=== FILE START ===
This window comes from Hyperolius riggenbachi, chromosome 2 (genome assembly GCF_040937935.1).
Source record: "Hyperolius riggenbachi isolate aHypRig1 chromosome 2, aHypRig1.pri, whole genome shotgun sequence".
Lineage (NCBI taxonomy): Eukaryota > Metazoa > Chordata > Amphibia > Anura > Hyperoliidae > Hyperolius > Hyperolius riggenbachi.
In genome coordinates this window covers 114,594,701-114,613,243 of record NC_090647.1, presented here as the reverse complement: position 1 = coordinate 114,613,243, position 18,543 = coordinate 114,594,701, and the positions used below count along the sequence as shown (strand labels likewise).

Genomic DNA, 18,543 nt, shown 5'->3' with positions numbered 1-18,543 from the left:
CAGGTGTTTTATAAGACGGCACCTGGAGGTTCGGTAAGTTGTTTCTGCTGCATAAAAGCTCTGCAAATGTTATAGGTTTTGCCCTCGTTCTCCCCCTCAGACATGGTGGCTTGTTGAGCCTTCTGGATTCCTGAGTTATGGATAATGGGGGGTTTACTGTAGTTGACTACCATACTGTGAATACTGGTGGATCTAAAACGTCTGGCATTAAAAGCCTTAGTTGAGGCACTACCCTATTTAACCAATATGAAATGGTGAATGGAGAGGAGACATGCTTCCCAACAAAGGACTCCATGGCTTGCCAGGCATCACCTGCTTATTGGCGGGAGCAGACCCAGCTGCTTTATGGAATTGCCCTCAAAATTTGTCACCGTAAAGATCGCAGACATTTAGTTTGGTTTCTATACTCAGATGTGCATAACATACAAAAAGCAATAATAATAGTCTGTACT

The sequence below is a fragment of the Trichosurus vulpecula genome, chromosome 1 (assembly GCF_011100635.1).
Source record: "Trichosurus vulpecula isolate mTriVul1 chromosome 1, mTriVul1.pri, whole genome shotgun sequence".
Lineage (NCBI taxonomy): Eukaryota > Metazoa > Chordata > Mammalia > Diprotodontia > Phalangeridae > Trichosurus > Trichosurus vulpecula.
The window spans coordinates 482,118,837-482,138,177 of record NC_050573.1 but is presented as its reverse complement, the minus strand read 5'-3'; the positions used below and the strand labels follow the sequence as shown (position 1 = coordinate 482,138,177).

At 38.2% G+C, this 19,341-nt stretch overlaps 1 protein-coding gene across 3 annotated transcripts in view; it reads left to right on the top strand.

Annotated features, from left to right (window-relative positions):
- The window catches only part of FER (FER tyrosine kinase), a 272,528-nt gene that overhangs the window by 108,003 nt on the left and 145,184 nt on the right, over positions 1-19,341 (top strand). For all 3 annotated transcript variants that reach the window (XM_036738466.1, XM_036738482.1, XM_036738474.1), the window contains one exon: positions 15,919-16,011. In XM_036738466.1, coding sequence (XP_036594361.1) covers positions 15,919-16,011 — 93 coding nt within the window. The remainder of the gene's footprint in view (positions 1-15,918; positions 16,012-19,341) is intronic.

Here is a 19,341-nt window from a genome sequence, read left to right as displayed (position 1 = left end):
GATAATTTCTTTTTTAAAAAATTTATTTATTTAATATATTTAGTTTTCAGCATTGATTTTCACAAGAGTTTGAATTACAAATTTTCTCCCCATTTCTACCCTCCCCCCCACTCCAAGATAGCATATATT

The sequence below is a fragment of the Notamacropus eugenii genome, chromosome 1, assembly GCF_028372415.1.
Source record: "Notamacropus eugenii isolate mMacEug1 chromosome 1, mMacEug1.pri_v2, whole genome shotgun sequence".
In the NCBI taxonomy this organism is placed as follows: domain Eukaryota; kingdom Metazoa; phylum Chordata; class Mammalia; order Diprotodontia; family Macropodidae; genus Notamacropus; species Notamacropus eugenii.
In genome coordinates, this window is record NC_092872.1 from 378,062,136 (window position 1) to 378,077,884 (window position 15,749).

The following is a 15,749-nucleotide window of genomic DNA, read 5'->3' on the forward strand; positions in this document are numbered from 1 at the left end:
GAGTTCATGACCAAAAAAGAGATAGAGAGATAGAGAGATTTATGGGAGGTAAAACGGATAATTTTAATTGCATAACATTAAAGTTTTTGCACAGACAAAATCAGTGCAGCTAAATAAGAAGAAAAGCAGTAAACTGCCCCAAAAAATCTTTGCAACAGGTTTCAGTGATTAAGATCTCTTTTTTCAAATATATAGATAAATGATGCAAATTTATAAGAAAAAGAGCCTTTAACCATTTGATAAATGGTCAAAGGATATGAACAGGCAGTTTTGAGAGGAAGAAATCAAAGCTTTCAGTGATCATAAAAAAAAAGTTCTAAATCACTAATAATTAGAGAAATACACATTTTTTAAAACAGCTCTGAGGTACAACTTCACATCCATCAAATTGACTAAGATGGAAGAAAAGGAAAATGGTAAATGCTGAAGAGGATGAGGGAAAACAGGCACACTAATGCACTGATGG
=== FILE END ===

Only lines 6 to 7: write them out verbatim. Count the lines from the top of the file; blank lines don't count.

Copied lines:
CAGGTGTTTTATAAGACGGCACCTGGAGGTTCGGTAAGTTGTTTCTGCTGCATAAAAGCTCTGCAAATGTTATAGGTTTTGCCCTCGTTCTCCCCCTCAGACATGGTGGCTTGTTGAGCCTTCTGGATTCCTGAGTTATGGATAATGGGGGGTTTACTGTAGTTGACTACCATACTGTGAATACTGGTGGATCTAAAACGTCTGGCATTAAAAGCCTTAGTTGAGGCACTACCCTATTTAACCAATATGAAATGGTGAATGGAGAGGAGACATGCTTCCCAACAAAGGACTCCATGGCTTGCCAGGCATCACCTGCTTATTGGCGGGAGCAGACCCAGCTGCTTTATGGAATTGCCCTCAAAATTTGTCACCGTAAAGATCGCAGACATTTAGTTTGGTTTCTATACTCAGATGTGCATAACATACAAAAAGCAATAATAATAGTCTGTACT

The sequence below is a fragment of the Trichosurus vulpecula genome, chromosome 1 (assembly GCF_011100635.1).